Empress Allura/Alternate Alteans theory

During episode four, the Alternate Reality (AR) Alteans explain to the team that, 10,000 years ago, AR Allura avenged her father and ‘put down’ Zarkon and the Galra Uprising. Now, the entire plot of this episode is based on the trope ‘au where the good guys are the bad guys’ but… what if the ‘good guys’ were never the good guys at all? What if AR Altea was never like our Altea to begin with?

We’re led to believe that AR Allura killed Zarkon. But, while I fully believe in Original Reality (OR) Allura’s ability to fight Zarkon while fueled by rage and grief, I can’t see her killing anyone in cold blood. When OR Allura can’t believe in mercy, she turns to justice. OR Allura wouldn’t spare Zarkon by any means, but I believe she’d rather see him punished than rotting in a grave. And I also can’t imagine OR Allura ‘putting down’ the Galra. But AR Allura apparently did, and with gusto. Which makes me wonder if maybe… AR Allura was never like OR Allura at all.

The AR Alteans call it the Galra Uprising, and imply Zarkon and his people to be the villains. But history is written by the victors. And 10,000 years is plenty of time for the truth to be skewed. Maybe AR Altea was never kind to begin with. Maybe they were always overly righteous, believing that their way was best. And think about it… the war against Zarkon was called the Galra ‘Uprising.’ An uprising is an act of rebellion, or revolt. Maybe the AR Galra rejected the rule of AR Altea and paid the price for it. Maybe the AR Galra were just trying to get out.

There’s also the fact that AR Allura is Empress of the universe, 10,000 years old, and apparently looks young enough that Commander Hira recognized OR Allura on sight. All signs point to AR Allura using quintessence to stay young, meaning she shares a backstory with OR Zarkon. So if AR Allura has the origin of a villain… maybe it’s because she was always a villain.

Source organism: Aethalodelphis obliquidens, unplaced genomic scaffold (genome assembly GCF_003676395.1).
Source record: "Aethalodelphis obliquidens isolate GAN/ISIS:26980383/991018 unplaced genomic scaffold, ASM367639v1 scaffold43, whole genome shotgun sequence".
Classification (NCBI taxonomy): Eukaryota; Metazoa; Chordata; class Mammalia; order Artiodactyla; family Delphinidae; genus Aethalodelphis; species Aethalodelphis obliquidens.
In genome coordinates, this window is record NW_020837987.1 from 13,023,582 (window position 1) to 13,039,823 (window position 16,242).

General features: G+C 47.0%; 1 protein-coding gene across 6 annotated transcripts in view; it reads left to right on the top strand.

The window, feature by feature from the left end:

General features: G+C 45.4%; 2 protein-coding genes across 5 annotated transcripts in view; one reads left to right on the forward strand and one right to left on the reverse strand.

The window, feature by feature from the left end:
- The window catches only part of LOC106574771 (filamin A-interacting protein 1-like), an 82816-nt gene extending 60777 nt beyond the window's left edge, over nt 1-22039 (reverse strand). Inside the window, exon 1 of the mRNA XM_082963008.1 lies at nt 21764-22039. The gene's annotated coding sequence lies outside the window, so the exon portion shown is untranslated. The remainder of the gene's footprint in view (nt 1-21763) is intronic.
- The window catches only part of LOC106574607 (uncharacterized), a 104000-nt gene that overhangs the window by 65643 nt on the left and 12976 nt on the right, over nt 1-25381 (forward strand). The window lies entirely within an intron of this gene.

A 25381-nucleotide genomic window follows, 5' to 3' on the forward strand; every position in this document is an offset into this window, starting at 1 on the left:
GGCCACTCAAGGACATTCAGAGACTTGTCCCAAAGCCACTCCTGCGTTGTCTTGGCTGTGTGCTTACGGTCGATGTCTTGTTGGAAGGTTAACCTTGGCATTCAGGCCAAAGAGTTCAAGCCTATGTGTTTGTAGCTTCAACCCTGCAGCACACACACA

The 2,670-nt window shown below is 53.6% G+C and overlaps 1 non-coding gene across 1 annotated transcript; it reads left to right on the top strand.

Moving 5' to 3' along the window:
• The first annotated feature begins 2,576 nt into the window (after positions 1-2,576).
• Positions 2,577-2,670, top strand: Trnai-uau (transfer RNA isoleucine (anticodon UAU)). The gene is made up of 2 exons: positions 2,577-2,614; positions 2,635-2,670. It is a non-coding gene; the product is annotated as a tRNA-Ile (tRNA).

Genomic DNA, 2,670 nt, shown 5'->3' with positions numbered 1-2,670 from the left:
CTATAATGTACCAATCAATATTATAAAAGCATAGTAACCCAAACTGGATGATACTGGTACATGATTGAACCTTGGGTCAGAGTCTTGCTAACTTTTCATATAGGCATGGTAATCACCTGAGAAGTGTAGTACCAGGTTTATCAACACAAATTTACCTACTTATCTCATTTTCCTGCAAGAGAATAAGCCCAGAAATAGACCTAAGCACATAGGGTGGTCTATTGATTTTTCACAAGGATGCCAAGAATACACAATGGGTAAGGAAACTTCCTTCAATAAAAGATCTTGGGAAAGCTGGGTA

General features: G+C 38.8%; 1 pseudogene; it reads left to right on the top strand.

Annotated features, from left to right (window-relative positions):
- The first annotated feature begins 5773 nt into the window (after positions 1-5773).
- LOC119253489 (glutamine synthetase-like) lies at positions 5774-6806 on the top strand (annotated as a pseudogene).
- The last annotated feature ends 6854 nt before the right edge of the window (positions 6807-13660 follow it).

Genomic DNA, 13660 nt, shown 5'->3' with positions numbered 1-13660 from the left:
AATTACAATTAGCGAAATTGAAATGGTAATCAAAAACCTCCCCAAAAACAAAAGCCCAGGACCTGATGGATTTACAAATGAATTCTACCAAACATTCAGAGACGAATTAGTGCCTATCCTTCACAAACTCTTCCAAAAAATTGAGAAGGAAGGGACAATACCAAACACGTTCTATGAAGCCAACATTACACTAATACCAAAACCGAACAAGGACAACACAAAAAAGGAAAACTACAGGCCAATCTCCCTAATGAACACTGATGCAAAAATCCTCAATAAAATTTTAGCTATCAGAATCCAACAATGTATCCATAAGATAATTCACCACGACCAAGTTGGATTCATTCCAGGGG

Ultimately, this theory doesn’t matter because it’s all speculation with little to no chance of ever being referenced in canon. But I like this theory more than the plot of the actual episode, which implies that ‘the oppressed can become just like their oppressors.’ Which is, y’know. Bad.


modern gods  → ares

after a millennia filled with endless bloodshed, ares has found himself tiring of war. he picks up the odd job as a hit man here and there, going through the motions for the sake of it, but he hasn’t set foot on a battlefield in over a century.

Sauron’s Name in Numenor

Coda to this post. Canonically, Tar-Mairon is the title Sauron used in Númenor, which means ‘King Excellent’ in Quenya. 

But speaking elven languages, like Quenya, was against the law; the majority of the Númenóreans were strongly anti-elvish, and Sauron hated the elves, so why would he use a title in Quenya? 

Maybe Ar-Pharazôn gave his adviser a special exception, but I think it’s more likely that Sauron actually used an Adûnaic translation of his name.

So what was his name then?

We know that Tar- becomes Ar- in Adûnaic, but we have no translation for the second word.

Sauron’s original name was Mairon, from Q maira “admirable, excellent, precious, splendid, sublime”.

Adûnaic simplifies ai into long ê, giving us the loan word mêra

If we add the adjective ending -ôn, we get the noun mêraôn, “admirable one,” similar to pharazôn “golden one.” But I’m doubtful this an acceptable or pronounceable vowel cluster in Adûnaic.

We could alter it by dropping the first vowel to form Mêrôn. Or we could add a glide consonant y to make Mêrayôn, like in the word Avalôiyada.

So possible Adûnaic names for Sauron are Ar-Mêrônand Ar-Mêrayôn.

SHINee’s Reaction To Taking Care Of You When You’re Drunk And Giggly